Millennials - A Misunderstood Generation
Millennials - A Misunderstood Generation

By Lisa Tan

Posted on 07 April 2017

millennialsHR challengesjob hop
 
A millennial is categorised as someone born between the years of 1979 and 2000. It is often said that this is the generation which would disrupt traditional business strategies, marketing efforts and communication lines because of their tech savviness and pursuit for engagement - and this is proving to be right.

However, in recent months, the approximately 1.2 million millennials currently driving Singapore’s economy and the rest of the world have been attracting negative press due to their supposed overall bad attitude. We seek to debunk some myths and show you why millennials are merely misunderstood and do not behave how many perceive them to be.

 
Myth: “Millennials cannot hold down a job for more than a year”

They are in search for more than just a job.
This might be the most common sweeping statement those in the HR profession are familiar with that is not necessarily true. According to a study done by GALLUP, the major difference between a millennial and a baby boomer would be the way they view jobs. While baby boomers seek stability and a pay cheque, millennials seek meaning in their job. With that being said, millennials are more likely to switch jobs in pursuit of another if their current one does not offer them a purpose that aligns with their personal goals.

 
Myth: “Millennials are inefficient at work”

They tap on alternative methods of completing work - just do not expect them to hand it up earlier than the given deadline.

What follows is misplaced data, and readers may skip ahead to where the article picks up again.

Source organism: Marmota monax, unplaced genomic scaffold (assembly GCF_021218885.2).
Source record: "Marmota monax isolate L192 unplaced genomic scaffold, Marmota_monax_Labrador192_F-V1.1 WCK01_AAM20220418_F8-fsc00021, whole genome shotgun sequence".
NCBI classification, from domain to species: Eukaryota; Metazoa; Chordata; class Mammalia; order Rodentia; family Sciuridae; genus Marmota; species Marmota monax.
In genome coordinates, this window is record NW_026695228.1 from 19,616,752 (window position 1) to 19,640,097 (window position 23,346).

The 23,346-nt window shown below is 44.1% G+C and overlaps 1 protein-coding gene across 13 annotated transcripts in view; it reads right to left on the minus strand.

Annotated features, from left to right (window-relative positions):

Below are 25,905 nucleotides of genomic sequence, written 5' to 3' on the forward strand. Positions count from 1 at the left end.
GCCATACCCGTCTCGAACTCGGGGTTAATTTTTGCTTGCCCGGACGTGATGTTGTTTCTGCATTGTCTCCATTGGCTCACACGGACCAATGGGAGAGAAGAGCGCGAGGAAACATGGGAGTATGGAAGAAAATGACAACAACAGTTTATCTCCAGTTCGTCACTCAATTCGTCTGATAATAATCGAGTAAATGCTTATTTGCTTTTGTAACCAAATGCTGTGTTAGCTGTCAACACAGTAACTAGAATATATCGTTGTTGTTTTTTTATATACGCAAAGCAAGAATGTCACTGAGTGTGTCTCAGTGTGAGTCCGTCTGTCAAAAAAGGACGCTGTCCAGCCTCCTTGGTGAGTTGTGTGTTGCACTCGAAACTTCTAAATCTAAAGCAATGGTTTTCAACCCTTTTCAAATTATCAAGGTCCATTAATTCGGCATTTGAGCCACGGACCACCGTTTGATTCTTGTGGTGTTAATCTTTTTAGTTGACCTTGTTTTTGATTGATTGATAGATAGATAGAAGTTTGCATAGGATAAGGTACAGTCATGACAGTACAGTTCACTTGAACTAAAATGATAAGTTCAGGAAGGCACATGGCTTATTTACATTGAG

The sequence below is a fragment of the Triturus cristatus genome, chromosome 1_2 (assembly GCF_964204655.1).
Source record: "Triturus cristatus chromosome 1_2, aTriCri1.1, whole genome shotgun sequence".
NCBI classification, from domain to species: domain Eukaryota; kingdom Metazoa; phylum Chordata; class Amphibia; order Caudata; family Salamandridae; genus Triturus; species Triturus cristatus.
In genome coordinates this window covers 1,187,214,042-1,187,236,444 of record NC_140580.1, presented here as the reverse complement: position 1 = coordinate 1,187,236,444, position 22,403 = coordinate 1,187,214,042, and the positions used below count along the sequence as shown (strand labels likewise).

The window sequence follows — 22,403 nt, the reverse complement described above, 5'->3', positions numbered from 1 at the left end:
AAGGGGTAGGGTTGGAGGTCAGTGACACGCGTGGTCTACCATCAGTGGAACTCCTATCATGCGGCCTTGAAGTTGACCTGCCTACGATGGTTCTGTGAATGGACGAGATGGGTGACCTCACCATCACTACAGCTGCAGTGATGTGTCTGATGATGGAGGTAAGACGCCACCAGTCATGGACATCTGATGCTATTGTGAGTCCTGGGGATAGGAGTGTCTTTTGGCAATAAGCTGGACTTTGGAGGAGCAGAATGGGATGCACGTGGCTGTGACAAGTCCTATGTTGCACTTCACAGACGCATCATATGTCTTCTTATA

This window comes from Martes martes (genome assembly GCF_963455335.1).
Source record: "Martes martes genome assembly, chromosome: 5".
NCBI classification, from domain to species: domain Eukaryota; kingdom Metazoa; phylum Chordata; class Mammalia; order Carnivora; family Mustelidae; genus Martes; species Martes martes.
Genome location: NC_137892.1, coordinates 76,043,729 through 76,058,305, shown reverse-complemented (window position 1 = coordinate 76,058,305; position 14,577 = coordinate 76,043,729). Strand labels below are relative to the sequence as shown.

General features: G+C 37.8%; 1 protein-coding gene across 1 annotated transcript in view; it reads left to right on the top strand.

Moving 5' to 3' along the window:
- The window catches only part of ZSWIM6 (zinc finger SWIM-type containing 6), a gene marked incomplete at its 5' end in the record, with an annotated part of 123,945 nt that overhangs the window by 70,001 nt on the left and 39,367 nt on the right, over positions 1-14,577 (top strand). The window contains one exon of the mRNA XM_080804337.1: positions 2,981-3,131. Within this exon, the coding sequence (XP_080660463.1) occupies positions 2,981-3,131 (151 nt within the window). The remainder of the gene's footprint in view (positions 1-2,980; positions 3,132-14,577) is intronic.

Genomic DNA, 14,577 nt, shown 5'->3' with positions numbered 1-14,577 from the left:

As a technology driven generation, millennials are highly adept at sourcing for essential information to problem solve or propose viable solutions from the Internet. With that being said, the Internet also brings with it many distractions – Facebook, Instagram, BuzzFeed, online shopping, etc. It is not to say that they are inefficient at work but, timely when it comes to completing tasks in contrast to the baby boomers who would strive to complete tasks earlier than the given deadline.

 
Myth: “Millennials are bad at executing plans and giving suggestions”

Not bad, but open to changes and will suggest unconventional ideas.
With change being the only constant in and out of the workplace, having fluid plans or “bright ideas” may not necessarily be a bad choice - especially if they revolve around strategies. Having grown up exposed to the media spinning stories and marketing tactics, millennials know when to call it bluff. It is because they know this, they are able to come up with structured “bright ideas” - which may or may not be conventional.

Conventional structured approaches may be effective, but they may not suit all problems as they do not leave room to respond to target markets - blind execution. In a highly competitive market, to stand out from the crowd you need a timely out-of-the-box idea or viral campaign to capture the attention needed, and millennials can provide just that.


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